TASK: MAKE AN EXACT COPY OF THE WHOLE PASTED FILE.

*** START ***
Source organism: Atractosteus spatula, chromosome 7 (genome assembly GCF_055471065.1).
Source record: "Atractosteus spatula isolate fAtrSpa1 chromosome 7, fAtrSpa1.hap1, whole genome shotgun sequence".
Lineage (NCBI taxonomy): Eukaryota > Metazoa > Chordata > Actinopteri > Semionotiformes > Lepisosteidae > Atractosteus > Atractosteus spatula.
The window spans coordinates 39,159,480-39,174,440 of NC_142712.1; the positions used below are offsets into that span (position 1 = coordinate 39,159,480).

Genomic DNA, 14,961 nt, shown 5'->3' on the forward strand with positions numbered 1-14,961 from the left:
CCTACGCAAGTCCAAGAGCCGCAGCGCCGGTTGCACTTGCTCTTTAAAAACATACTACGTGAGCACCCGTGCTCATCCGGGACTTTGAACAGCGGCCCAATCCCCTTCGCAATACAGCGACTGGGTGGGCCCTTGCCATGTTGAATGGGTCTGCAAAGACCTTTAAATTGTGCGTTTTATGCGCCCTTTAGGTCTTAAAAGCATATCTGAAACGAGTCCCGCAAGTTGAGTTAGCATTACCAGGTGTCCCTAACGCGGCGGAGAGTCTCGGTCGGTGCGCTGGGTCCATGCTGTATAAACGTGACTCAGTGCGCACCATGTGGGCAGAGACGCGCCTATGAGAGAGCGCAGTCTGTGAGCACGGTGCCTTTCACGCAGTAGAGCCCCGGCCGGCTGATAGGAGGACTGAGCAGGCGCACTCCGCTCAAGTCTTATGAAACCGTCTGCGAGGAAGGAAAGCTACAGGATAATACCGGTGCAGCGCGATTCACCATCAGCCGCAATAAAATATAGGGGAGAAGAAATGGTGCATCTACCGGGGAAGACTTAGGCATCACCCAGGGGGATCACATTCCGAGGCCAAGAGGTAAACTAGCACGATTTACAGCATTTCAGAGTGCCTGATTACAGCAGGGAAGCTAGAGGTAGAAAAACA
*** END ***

Source organism: Atractosteus spatula, chromosome 7 (genome assembly GCF_055471065.1).
Source record: "Atractosteus spatula isolate fAtrSpa1 chromosome 7, fAtrSpa1.hap1, whole genome shotgun sequence".
Lineage (NCBI taxonomy): Eukaryota > Metazoa > Chordata > Actinopteri > Semionotiformes > Lepisosteidae > Atractosteus > Atractosteus spatula.
The window spans coordinates 39,159,480-39,174,440 of NC_142712.1; the positions used below are offsets into that span (position 1 = coordinate 39,159,480).

Genomic DNA, 14,961 nt, shown 5'->3' on the forward strand with positions numbered 1-14,961 from the left:
CCTACGCAAGTCCAAGAGCCGCAGCGCCGGTTGCACTTGCTCTTTAAAAACATACTACGTGAGCACCCGTGCTCATCCGGGACTTTGAACAGCGGCCCAATCCCCTTCGCAATACAGCGACTGGGTGGGCCCTTGCCATGTTGAATGGGTCTGCAAAGACCTTTAAATTGTGCGTTTTATGCGCCCTTTAGGTCTTAAAAGCATATCTGAAACGAGTCCCGCAAGTTGAGTTAGCATTACCAGGTGTCCCTAACGCGGCGGAGAGTCTCGGTCGGTGCGCTGGGTCCATGCTGTATAAACGTGACTCAGTGCGCACCATGTGGGCAGAGACGCGCCTATGAGAGAGCGCAGTCTGTGAGCACGGTGCCTTTCACGCAGTAGAGCCCCGGCCGGCTGATAGGAGGACTGAGCAGGCGCACTCCGCTCAAGTCTTATGAAACCGTCTGCGAGGAAGGAAAGCTACAGGATAATACCGGTGCAGCGCGATTCACCATCAGCCGCAATAAAATATAGGGGAGAAGAAATGGTGCATCTACCGGGGAAGACTTAGGCATCACCCAGGGGGATCACATTCCGAGGCCAAGAGGTAAACTAGCACGATTTACAGCATTTCAGAGTGCCTGATTACAGCAGGGAAGCTAGAGGTAGAAAAACA